Soon after they started giving their little love pecks, a couple of my boys started questioning, "Auntie, why may we not kiss on the mouse?" (a.k.a. "mouth." Their pronunciation is a little off.) I quickly responded that in America, you do not kiss aunties and uncles on the mouth. "Do you kiss Uncle Jay on the mouse?" "Well, yes. But he's my husband!" They just won't drop it though. They will try to physically turn your face to get to your mouth. And when I refuse them, they'll say, "But Auntie! That's just silly!"
In Uganda and Nepal, men and women are not physically affectionate in public at all. And since the kids live in children's homes, they are not used to being around anyone in a romantic relationship. They go crazy whenever Jay and I even get close to each other. If I reach over to hold Jay's hand in the bus, it's only a matter of time before cheering erupts and all the kids start clapping for us. They are also fascinated by our wedding pictures, particularly any of them where we are "mouse" kissing.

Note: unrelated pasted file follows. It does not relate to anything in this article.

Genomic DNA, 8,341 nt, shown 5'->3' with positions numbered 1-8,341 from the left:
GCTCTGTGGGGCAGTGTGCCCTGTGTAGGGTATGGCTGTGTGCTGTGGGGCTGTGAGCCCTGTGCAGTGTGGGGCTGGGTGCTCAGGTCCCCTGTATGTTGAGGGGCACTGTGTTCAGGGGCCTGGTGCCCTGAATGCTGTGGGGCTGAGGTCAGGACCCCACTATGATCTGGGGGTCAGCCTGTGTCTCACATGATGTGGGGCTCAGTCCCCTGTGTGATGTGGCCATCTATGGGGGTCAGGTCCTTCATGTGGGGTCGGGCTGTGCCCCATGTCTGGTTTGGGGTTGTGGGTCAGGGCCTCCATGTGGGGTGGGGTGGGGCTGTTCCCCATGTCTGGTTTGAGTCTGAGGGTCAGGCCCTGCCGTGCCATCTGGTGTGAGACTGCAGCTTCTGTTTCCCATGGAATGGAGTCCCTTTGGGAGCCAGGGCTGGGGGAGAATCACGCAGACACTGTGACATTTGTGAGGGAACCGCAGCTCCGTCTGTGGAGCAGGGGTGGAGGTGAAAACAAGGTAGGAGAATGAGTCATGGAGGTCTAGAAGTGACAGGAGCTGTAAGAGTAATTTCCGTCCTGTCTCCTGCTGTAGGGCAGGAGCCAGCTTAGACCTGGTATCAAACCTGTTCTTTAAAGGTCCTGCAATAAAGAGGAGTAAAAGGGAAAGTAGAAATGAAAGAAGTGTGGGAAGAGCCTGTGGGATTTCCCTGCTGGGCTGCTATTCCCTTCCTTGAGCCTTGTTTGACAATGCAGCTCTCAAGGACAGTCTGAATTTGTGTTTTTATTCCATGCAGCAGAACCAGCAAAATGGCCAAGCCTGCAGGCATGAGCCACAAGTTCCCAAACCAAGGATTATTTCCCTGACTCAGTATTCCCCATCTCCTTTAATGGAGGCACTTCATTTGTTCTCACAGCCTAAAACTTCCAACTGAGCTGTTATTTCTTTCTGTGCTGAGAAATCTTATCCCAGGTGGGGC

One night, we were in the kids' dressing room before a concert and several boys were saying they wanted kisses when Jay walked in. I said, "You know that's not allowed. Talk to Uncle Jay." They asked him, "Uncle Jay, why may we not kiss Auntie?" To which he responded, "Because only I get to do that!" They thought this was the most entertaining idea they'd ever heard, and when Jay leaned over and kissed me in front of the kids, you would have thought they'd been given a trip to Disney World. They went nuts! I've never heard them screaming so loud before. They jumped on top of us, hugging and squealing and laughing hysterically. Now it's turned into a reward for them. They will ask, "Auntie, if we do our best concert ever, will you mouse kiss Uncle Jay?" It's a difficult task, but somebody's got to keep the kiddos happy.